On a hot and humid Friday earlier this month in Shahdara Town, a congested neighborhood in Pakistan’s second most populous city Lahore, mosques began blaring calls for Muslims to demolish an Ahmadi place of worship.
Hours earlier, some local clerics had called the police demanding action against the building because it resembled a traditional mosque. Within hours, laborers were hammering away at the arch and minarets of the minority worship place while police stood guard.
“It was such a painful moment for us,” said a member of the minority group who was present inside the building during the demolition. He asked that VOA identify him as Ahmad as he feared for his safety.
Pakistani Ahmadis, who are barred from calling themselves Muslims, say they are bracing for a wave of attacks this Friday when the country celebrates the birth of Islam's Prophet Muhammad.
The minority group has recorded nearly three dozen attacks on its places of worship this year, including break-ins and vandalism. Representatives say it is the highest number of such incidents since 1984, when a law was enacted prohibiting them from “indirectly or directly posing as Muslims.”
On September 7, 1974, Pakistan’s parliament added the 2nd Amendment to the country’s constitution, declaring Ahmadis non-Muslims after months of agitation from religious political parties.
The Ahmadi movement was founded in1890s in the Indian subcontinent. Its founder, Mirza Ghulam Ahmad, claimed to be Islam's awaited Messiah and prophet. However, mainstream Muslims believe prophethood ended with Muhammad.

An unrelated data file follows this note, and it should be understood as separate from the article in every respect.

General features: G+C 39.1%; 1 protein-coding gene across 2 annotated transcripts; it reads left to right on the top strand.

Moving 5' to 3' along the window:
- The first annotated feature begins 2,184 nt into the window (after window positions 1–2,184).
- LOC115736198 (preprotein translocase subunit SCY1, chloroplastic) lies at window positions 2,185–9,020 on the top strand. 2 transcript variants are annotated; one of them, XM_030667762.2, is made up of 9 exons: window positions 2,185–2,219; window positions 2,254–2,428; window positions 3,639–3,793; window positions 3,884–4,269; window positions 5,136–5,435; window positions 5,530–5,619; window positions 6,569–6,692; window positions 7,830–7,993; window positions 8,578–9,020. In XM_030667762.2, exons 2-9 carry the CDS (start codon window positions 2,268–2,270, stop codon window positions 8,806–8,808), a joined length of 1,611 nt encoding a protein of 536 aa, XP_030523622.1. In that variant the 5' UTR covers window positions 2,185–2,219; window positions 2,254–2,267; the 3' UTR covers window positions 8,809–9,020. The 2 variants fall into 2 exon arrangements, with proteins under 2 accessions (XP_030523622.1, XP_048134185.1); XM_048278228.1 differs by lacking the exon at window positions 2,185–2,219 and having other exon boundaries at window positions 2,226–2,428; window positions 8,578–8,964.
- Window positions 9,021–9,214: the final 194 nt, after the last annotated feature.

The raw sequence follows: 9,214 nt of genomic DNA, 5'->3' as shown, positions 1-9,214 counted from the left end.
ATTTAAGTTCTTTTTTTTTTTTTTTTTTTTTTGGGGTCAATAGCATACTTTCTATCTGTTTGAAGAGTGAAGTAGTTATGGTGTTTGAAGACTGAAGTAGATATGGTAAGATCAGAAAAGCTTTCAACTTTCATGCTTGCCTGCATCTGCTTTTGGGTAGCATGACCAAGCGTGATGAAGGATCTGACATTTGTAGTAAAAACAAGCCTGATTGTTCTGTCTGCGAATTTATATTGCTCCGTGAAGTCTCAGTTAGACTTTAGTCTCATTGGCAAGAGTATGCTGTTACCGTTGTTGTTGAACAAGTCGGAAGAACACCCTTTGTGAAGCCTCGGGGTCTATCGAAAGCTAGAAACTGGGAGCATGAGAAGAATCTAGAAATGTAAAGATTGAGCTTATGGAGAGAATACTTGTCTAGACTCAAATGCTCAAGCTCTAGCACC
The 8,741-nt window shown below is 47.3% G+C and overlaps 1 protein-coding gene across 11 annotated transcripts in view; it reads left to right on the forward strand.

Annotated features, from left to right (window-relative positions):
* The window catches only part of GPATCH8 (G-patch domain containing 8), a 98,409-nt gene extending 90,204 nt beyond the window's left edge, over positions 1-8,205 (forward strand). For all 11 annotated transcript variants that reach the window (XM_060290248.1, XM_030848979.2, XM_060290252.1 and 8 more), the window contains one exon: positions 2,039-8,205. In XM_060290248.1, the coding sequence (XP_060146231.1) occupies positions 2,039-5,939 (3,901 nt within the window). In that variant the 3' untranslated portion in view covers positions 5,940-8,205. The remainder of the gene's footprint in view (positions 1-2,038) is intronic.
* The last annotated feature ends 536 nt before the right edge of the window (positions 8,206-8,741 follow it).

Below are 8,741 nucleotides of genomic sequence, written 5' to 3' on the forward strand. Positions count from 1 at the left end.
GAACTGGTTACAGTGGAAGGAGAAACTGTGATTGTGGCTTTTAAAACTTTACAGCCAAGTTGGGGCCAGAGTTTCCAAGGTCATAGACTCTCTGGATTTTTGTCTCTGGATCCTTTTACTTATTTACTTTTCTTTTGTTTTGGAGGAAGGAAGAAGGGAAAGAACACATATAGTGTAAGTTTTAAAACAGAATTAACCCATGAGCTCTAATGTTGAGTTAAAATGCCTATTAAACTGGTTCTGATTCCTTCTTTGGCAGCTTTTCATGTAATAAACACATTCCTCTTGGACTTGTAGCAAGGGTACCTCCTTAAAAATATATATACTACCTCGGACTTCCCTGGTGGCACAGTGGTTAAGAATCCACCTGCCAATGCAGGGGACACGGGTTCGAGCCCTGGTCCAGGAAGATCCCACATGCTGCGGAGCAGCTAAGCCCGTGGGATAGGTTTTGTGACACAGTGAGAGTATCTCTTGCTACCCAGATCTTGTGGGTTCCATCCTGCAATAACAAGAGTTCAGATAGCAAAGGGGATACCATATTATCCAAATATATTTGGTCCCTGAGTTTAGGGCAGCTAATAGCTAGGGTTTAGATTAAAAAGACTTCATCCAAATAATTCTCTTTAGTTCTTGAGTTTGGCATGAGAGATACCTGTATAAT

A decade later, the parliament passed what is commonly known as Ordinance XX. The law prohibited the community from a host of activities including performing any rituals or using any symbols associated with Islam.
As arches and minarets are a common feature of mosques around the world, many in Pakistan interpret Ordinance XX to prohibit Ahmadis from using such features on their places of worship, which they are also not allowed to call “mosques.”
While the community has faced persecution and lethal attacks in Pakistan for decades, human rights activists blame the increased targeting of Ahmadi places of worship on an “environment of impunity.”
“The persecution of the Ahmadiyya community in Pakistan is almost wholly legalized,” said Saroop Ijaz of the Human Rights Watch advocacy group.
“The lack of consequences for these attacks has resulted in emboldening those who seek to attack them,” Ijaz told VOA.
Ahmadi community representatives blame Tehreek-e-Labbaik Pakistan, or TLP, a far-right religious political party founded in 2015, for the spike in attacks on places of worship.
“There are examples of them publicly threatening that this [demolition of minarets or arches] must be done by a specific date,” said Amir Mahmood, a spokesperson for the Ahmadi community.
Mahmood said the party has issued a deadline for law enforcement authorities in some cities of Punjab to demolish minarets of Ahmadi places of worship by Friday, when Muslims will celebrate the birth of the Prophet Muhammad. Punjab, the most populous Pakistani province, has seen the bulk of anti-Ahmadi activity this year.